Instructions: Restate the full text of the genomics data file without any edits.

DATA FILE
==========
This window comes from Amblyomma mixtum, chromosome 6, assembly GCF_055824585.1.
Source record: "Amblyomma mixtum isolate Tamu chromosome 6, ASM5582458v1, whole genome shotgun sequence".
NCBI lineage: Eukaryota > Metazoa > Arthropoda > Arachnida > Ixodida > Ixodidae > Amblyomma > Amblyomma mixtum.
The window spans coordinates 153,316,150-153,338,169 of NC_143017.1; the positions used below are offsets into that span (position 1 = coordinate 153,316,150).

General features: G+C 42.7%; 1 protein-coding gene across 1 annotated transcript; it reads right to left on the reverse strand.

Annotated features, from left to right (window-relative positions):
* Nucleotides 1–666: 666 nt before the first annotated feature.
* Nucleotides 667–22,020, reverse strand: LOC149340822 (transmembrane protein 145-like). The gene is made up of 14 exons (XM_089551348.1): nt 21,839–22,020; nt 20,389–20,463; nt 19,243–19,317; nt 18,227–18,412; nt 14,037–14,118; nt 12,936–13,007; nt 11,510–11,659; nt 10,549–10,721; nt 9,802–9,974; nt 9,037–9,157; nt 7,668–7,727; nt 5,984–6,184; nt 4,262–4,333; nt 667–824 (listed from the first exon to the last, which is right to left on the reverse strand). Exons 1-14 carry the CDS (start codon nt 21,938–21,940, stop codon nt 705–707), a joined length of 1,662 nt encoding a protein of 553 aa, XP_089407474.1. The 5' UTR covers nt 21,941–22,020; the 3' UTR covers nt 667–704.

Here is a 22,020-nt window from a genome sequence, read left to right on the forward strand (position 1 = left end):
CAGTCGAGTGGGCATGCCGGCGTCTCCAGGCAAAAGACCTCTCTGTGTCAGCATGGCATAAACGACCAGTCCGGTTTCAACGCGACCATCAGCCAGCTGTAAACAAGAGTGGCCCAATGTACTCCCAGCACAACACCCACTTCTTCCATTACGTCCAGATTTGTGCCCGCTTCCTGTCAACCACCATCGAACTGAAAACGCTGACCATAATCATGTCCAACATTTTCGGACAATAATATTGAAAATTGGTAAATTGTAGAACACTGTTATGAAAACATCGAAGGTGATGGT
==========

This window comes from Amblyomma mixtum, chromosome 6, assembly GCF_055824585.1.
Source record: "Amblyomma mixtum isolate Tamu chromosome 6, ASM5582458v1, whole genome shotgun sequence".
NCBI lineage: Eukaryota > Metazoa > Arthropoda > Arachnida > Ixodida > Ixodidae > Amblyomma > Amblyomma mixtum.
The window spans coordinates 153,316,150-153,338,169 of NC_143017.1; the positions used below are offsets into that span (position 1 = coordinate 153,316,150).

General features: G+C 42.7%; 1 protein-coding gene across 1 annotated transcript; it reads right to left on the reverse strand.

Annotated features, from left to right (window-relative positions):
* Nucleotides 1–666: 666 nt before the first annotated feature.
* Nucleotides 667–22,020, reverse strand: LOC149340822 (transmembrane protein 145-like). The gene is made up of 14 exons (XM_089551348.1): nt 21,839–22,020; nt 20,389–20,463; nt 19,243–19,317; nt 18,227–18,412; nt 14,037–14,118; nt 12,936–13,007; nt 11,510–11,659; nt 10,549–10,721; nt 9,802–9,974; nt 9,037–9,157; nt 7,668–7,727; nt 5,984–6,184; nt 4,262–4,333; nt 667–824 (listed from the first exon to the last, which is right to left on the reverse strand). Exons 1-14 carry the CDS (start codon nt 21,938–21,940, stop codon nt 705–707), a joined length of 1,662 nt encoding a protein of 553 aa, XP_089407474.1. The 5' UTR covers nt 21,941–22,020; the 3' UTR covers nt 667–704.

Here is a 22,020-nt window from a genome sequence, read left to right on the forward strand (position 1 = left end):
CAGTCGAGTGGGCATGCCGGCGTCTCCAGGCAAAAGACCTCTCTGTGTCAGCATGGCATAAACGACCAGTCCGGTTTCAACGCGACCATCAGCCAGCTGTAAACAAGAGTGGCCCAATGTACTCCCAGCACAACACCCACTTCTTCCATTACGTCCAGATTTGTGCCCGCTTCCTGTCAACCACCATCGAACTGAAAACGCTGACCATAATCATGTCCAACATTTTCGGACAATAATATTGAAAATTGGTAAATTGTAGAACACTGTTATGAAAACATCGAAGGTGATGGT